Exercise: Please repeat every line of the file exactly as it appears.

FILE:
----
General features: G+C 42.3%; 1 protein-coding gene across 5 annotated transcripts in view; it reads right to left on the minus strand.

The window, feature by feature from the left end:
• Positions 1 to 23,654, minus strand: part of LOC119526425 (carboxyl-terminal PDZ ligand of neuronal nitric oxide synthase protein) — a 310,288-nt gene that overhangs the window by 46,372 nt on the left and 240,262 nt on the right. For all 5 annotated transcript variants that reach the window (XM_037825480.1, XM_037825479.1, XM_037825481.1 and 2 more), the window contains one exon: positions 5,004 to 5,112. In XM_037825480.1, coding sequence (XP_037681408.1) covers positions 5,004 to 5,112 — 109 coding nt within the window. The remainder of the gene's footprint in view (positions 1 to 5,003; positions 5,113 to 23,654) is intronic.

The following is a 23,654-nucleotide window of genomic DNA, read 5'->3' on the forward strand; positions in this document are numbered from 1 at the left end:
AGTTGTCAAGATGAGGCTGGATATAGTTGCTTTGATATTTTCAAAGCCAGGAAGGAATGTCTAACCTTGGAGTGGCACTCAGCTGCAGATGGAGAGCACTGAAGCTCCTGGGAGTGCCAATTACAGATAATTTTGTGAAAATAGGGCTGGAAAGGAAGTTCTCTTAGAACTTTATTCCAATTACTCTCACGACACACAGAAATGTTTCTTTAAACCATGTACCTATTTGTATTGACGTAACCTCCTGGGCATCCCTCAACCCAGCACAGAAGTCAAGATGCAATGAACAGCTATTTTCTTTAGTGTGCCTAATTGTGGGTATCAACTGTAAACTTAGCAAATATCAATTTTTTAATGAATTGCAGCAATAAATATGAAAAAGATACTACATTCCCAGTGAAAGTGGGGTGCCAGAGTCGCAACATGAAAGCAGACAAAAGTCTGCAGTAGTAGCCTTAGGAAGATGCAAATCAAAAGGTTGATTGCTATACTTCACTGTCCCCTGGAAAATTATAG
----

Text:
General features: G+C 42.3%; 1 protein-coding gene across 5 annotated transcripts in view; it reads right to left on the minus strand.

The window, feature by feature from the left end:
• Positions 1 to 23,654, minus strand: part of LOC119526425 (carboxyl-terminal PDZ ligand of neuronal nitric oxide synthase protein) — a 310,288-nt gene that overhangs the window by 46,372 nt on the left and 240,262 nt on the right. For all 5 annotated transcript variants that reach the window (XM_037825480.1, XM_037825479.1, XM_037825481.1 and 2 more), the window contains one exon: positions 5,004 to 5,112. In XM_037825480.1, coding sequence (XP_037681408.1) covers positions 5,004 to 5,112 — 109 coding nt within the window. The remainder of the gene's footprint in view (positions 1 to 5,003; positions 5,113 to 23,654) is intronic.

The following is a 23,654-nucleotide window of genomic DNA, read 5'->3' on the forward strand; positions in this document are numbered from 1 at the left end:
AGTTGTCAAGATGAGGCTGGATATAGTTGCTTTGATATTTTCAAAGCCAGGAAGGAATGTCTAACCTTGGAGTGGCACTCAGCTGCAGATGGAGAGCACTGAAGCTCCTGGGAGTGCCAATTACAGATAATTTTGTGAAAATAGGGCTGGAAAGGAAGTTCTCTTAGAACTTTATTCCAATTACTCTCACGACACACAGAAATGTTTCTTTAAACCATGTACCTATTTGTATTGACGTAACCTCCTGGGCATCCCTCAACCCAGCACAGAAGTCAAGATGCAATGAACAGCTATTTTCTTTAGTGTGCCTAATTGTGGGTATCAACTGTAAACTTAGCAAATATCAATTTTTTAATGAATTGCAGCAATAAATATGAAAAAGATACTACATTCCCAGTGAAAGTGGGGTGCCAGAGTCGCAACATGAAAGCAGACAAAAGTCTGCAGTAGTAGCCTTAGGAAGATGCAAATCAAAAGGTTGATTGCTATACTTCACTGTCCCCTGGAAAATTATAG